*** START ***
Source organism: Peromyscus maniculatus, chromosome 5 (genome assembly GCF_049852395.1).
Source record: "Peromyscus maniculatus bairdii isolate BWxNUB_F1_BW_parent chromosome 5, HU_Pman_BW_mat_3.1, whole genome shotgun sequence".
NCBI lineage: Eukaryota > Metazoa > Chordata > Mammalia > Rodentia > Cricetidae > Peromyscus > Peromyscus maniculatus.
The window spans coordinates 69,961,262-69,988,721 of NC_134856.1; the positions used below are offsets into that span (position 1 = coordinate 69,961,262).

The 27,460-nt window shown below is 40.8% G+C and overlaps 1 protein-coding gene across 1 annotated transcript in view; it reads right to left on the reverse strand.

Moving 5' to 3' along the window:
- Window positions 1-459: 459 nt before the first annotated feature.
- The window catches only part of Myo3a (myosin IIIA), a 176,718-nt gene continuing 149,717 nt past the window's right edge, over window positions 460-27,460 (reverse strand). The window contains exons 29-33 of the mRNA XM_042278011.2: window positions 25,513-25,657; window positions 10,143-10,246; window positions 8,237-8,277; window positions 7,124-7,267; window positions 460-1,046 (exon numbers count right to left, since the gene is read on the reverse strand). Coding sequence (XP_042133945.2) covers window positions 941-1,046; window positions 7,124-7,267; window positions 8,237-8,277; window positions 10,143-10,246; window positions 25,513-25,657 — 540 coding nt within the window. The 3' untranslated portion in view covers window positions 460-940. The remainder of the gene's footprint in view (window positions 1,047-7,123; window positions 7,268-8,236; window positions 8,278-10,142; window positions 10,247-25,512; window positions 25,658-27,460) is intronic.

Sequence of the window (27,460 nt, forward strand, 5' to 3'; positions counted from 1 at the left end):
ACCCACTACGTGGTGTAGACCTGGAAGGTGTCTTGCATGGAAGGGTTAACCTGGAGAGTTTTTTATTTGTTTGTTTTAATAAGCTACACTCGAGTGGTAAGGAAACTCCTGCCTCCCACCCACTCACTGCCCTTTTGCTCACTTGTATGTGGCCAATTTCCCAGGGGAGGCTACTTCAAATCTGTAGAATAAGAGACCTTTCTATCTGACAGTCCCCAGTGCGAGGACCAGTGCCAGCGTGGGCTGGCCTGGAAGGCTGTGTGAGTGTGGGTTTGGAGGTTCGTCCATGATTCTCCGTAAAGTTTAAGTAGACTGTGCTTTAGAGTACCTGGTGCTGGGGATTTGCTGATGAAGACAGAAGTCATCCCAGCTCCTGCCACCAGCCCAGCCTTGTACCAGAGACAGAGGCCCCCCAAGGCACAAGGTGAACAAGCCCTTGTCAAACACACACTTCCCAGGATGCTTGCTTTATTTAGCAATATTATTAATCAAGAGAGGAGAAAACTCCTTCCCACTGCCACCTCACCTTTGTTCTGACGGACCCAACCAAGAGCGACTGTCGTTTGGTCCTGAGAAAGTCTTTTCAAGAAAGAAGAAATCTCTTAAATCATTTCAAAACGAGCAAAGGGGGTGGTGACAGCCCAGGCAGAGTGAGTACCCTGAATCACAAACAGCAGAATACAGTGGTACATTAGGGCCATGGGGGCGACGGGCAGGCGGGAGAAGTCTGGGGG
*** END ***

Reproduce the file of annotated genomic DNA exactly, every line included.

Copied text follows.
Source organism: Peromyscus maniculatus, chromosome 5 (genome assembly GCF_049852395.1).
Source record: "Peromyscus maniculatus bairdii isolate BWxNUB_F1_BW_parent chromosome 5, HU_Pman_BW_mat_3.1, whole genome shotgun sequence".
NCBI lineage: Eukaryota > Metazoa > Chordata > Mammalia > Rodentia > Cricetidae > Peromyscus > Peromyscus maniculatus.
The window spans coordinates 69,961,262-69,988,721 of NC_134856.1; the positions used below are offsets into that span (position 1 = coordinate 69,961,262).

The 27,460-nt window shown below is 40.8% G+C and overlaps 1 protein-coding gene across 1 annotated transcript in view; it reads right to left on the reverse strand.

Moving 5' to 3' along the window:
- Window positions 1-459: 459 nt before the first annotated feature.
- The window catches only part of Myo3a (myosin IIIA), a 176,718-nt gene continuing 149,717 nt past the window's right edge, over window positions 460-27,460 (reverse strand). The window contains exons 29-33 of the mRNA XM_042278011.2: window positions 25,513-25,657; window positions 10,143-10,246; window positions 8,237-8,277; window positions 7,124-7,267; window positions 460-1,046 (exon numbers count right to left, since the gene is read on the reverse strand). Coding sequence (XP_042133945.2) covers window positions 941-1,046; window positions 7,124-7,267; window positions 8,237-8,277; window positions 10,143-10,246; window positions 25,513-25,657 — 540 coding nt within the window. The 3' untranslated portion in view covers window positions 460-940. The remainder of the gene's footprint in view (window positions 1,047-7,123; window positions 7,268-8,236; window positions 8,278-10,142; window positions 10,247-25,512; window positions 25,658-27,460) is intronic.

Sequence of the window (27,460 nt, forward strand, 5' to 3'; positions counted from 1 at the left end):
ACCCACTACGTGGTGTAGACCTGGAAGGTGTCTTGCATGGAAGGGTTAACCTGGAGAGTTTTTTATTTGTTTGTTTTAATAAGCTACACTCGAGTGGTAAGGAAACTCCTGCCTCCCACCCACTCACTGCCCTTTTGCTCACTTGTATGTGGCCAATTTCCCAGGGGAGGCTACTTCAAATCTGTAGAATAAGAGACCTTTCTATCTGACAGTCCCCAGTGCGAGGACCAGTGCCAGCGTGGGCTGGCCTGGAAGGCTGTGTGAGTGTGGGTTTGGAGGTTCGTCCATGATTCTCCGTAAAGTTTAAGTAGACTGTGCTTTAGAGTACCTGGTGCTGGGGATTTGCTGATGAAGACAGAAGTCATCCCAGCTCCTGCCACCAGCCCAGCCTTGTACCAGAGACAGAGGCCCCCCAAGGCACAAGGTGAACAAGCCCTTGTCAAACACACACTTCCCAGGATGCTTGCTTTATTTAGCAATATTATTAATCAAGAGAGGAGAAAACTCCTTCCCACTGCCACCTCACCTTTGTTCTGACGGACCCAACCAAGAGCGACTGTCGTTTGGTCCTGAGAAAGTCTTTTCAAGAAAGAAGAAATCTCTTAAATCATTTCAAAACGAGCAAAGGGGGTGGTGACAGCCCAGGCAGAGTGAGTACCCTGAATCACAAACAGCAGAATACAGTGGTACATTAGGGCCATGGGGGCGACGGGCAGGCGGGAGAAGTCTGGGGG